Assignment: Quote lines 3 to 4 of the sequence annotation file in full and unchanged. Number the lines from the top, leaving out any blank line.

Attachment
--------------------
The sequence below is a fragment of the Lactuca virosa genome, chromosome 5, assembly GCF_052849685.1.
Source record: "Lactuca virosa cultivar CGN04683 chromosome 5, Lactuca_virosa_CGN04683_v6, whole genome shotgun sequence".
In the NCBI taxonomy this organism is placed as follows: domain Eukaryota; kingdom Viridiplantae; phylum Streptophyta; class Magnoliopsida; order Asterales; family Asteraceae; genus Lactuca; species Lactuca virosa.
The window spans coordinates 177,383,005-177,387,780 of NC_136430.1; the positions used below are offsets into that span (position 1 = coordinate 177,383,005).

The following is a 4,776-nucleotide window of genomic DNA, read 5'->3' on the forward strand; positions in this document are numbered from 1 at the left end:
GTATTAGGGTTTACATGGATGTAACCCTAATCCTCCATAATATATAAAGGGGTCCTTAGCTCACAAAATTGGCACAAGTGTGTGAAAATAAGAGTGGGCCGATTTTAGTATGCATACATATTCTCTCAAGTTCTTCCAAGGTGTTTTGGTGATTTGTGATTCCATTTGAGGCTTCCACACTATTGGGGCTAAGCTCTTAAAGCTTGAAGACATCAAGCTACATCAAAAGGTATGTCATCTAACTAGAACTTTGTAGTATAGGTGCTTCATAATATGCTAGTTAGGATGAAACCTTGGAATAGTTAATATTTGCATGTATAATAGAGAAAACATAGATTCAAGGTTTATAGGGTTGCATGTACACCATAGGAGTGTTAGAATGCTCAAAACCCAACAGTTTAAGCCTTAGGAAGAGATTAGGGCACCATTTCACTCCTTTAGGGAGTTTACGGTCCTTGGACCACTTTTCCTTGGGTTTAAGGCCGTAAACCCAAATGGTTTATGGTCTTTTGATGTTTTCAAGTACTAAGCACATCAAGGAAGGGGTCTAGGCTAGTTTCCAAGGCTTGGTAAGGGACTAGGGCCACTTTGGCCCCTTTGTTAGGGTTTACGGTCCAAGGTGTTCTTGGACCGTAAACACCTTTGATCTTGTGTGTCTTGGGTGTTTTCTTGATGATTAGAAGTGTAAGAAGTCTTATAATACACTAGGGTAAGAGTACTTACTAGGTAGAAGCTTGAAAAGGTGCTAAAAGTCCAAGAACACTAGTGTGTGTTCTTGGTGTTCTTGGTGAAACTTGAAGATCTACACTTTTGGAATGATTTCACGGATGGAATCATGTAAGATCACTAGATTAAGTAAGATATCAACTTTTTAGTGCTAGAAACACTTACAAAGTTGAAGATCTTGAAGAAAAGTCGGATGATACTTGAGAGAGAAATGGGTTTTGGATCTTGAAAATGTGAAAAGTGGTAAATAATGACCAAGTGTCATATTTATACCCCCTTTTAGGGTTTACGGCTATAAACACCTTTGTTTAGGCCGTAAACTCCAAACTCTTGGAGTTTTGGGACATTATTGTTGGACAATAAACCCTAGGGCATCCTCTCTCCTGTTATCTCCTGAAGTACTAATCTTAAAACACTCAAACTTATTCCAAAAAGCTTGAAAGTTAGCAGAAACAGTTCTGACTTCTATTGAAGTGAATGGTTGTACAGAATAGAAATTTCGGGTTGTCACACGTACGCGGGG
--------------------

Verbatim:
In the NCBI taxonomy this organism is placed as follows: domain Eukaryota; kingdom Viridiplantae; phylum Streptophyta; class Magnoliopsida; order Asterales; family Asteraceae; genus Lactuca; species Lactuca virosa.
The window spans coordinates 177,383,005-177,387,780 of NC_136430.1; the positions used below are offsets into that span (position 1 = coordinate 177,383,005).